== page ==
Watch more Newborn & Baby Development videos: http://www.howcast.com/videos/506167-How-to-Understand-Down-Syndrome-Baby-Development Down syndrome is also known as trisomy 21. It's a genetic defect in the baby. Parents always want to know what is the prognosis of Down syndrome, and every Down syndrome baby has a different course. There are some common features to Down syndrome. The babies usually have wonderful personalities, and they're very warm as children. Down syndrome babies have typical facial features. They can have epicanthal folds over their eyes. They can have a large tongue. They often have a simian crease along their hands. They can have an extra wide space between their toes. Some Down syndrome babies have clinodactyly, which is a curvature of the fifth digit on each finger, and sometimes on the toes as well. Not all Down syndrome babies have the same findings. More importantly than the physical features are the heart defects. Many Down syndrome babies have congenital heart defects. The most common one is a VSD, ventricular septal defect. And another one that is very common in Down syndrome is an endocardio cushion defect. It is imperative, if you have a baby with Down syndrome, that you have a cardiology visit once a year. Babies with Down syndrome are also at increased risk for leukemias. Your pediatrician will be very well-versed in taking care of a Down syndrome baby and making sure that your baby is kept up to date as far as screenings for leukemia, heart defects, and other problems including low tone and physical therapy that the baby might need throughout their life.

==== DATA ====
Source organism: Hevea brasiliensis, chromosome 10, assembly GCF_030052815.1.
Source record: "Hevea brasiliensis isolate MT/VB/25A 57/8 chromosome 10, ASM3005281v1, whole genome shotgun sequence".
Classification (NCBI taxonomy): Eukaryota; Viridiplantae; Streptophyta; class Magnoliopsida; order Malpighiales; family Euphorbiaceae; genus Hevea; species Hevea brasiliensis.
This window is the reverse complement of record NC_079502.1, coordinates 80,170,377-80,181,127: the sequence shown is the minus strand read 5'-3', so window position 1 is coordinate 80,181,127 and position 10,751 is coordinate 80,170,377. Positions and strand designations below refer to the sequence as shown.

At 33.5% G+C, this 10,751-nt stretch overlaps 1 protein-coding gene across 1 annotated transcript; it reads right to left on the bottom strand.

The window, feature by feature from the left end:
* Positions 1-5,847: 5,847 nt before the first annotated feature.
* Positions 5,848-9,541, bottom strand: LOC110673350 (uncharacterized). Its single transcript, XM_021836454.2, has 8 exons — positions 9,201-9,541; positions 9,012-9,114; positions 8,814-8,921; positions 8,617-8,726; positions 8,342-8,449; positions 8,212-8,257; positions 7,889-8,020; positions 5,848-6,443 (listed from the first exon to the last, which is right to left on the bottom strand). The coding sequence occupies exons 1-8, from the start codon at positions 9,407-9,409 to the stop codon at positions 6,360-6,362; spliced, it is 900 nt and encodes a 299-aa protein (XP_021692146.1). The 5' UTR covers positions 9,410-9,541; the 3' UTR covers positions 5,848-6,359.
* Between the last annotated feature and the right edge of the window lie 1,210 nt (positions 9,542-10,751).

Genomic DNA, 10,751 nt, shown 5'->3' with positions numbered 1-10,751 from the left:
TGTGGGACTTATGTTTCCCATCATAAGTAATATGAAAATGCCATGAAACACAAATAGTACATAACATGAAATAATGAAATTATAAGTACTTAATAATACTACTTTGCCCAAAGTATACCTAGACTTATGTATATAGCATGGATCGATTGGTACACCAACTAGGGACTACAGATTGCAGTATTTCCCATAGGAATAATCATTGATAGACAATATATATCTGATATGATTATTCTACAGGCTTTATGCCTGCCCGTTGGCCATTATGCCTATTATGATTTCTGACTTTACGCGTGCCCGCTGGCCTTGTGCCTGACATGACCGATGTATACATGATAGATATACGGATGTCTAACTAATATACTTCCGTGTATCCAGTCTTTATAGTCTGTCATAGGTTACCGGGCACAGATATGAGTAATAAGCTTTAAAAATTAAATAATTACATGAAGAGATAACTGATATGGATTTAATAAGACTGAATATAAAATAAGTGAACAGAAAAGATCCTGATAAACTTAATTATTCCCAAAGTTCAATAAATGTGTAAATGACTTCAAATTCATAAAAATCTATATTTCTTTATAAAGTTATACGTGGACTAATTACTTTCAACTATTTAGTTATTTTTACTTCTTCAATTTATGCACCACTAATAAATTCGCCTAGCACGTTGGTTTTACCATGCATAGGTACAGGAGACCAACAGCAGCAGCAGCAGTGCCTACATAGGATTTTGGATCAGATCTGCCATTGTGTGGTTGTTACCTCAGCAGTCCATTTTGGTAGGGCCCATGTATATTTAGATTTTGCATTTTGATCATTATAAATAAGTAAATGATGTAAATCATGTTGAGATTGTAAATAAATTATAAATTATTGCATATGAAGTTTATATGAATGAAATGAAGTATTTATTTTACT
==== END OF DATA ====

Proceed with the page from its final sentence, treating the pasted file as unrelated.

ABNORMALITIES General. Hypotonia with tendency to keep mouth open and protrude the tongue, diastasis recti, hyperflexibility of joints, relatively small stature with awkward gait, increased weight in adolescence. Central Nervous System. Intellectual disability. Craniofacial. Brachycephaly; mild microcephaly with upslanting palpebral fissures; thin cranium with late closure of fontanels; hypoplasia to aplasia of frontal sinuses, short hard palate; small nose with low nasal bridge and tendency to have inner epicanthal folds. Eyes. Speckling of iris (Brushfield spots) with peripheral hypoplasia of iris; fine lens opacities by slit lamp examination (59%); refractive error, mostly myopia (70%); nystagmus (35%); strabismus (45%); blocked tear duct (20%); acquired cataracts in adults (30% to 60%).Ears. Small; overfolding of angulated upper helix; sometimes prominent; small or absentearlobes; hearing loss (66%) of conductive, mixed, or sensorineural type; fluid accumulation in middle ear (60% to 80%). Dentition. Hypoplasia, irregular placement, fewer caries than usual, periodontal disease. Neck. Short with loose folds of skin. Hands. Relatively short metacarpals and phalanges; hypoplasia of midphalanx of fifth finger (60%) with clinodactyly (50%), a single crease (40%), or both; simian crease (45%); distal position of palmar axial triradius (84%); ulnar loop dermal ridge pattern on all digits (35%). Feet. Wide gap between first and second toes, plantar crease between first and second toes, open field dermal ridge patterning in hallucal area of sole (50%). Pelvis. Hypoplasia with outward lateral flare of iliac wings and shallow acetabular angle. Cardiac. Anomaly in approximately 40%; endocardial cushion defect, ventricular septal defect, patent ductus arteriosus, auricular septal defect, and aberrant subclavian artery, in decreasing order of frequency; mitral valve prolapse with or without tricuspid valve prolapse and aortic regurgitation by 20 years of age; risk for regurgitation after 18 years of age. Skin. Cutis marmorata, especially in extremities (43%); dry, hyperkeratotic skin with time (75%); infections in the perigenital area, buttocks, and thighs that begin as follicular pustules in 50% to 60% of adolescents. Hair. Fine, soft, and often sparse; straight pubic hair at adolescence.Genitalia. Relatively small penis and decreased testicular volume; primary gonadal deficiency is common and progressive from birth to adolescence and is definitely present in adults. Although rare, cases of fertility in females have been reported; no male has reproduced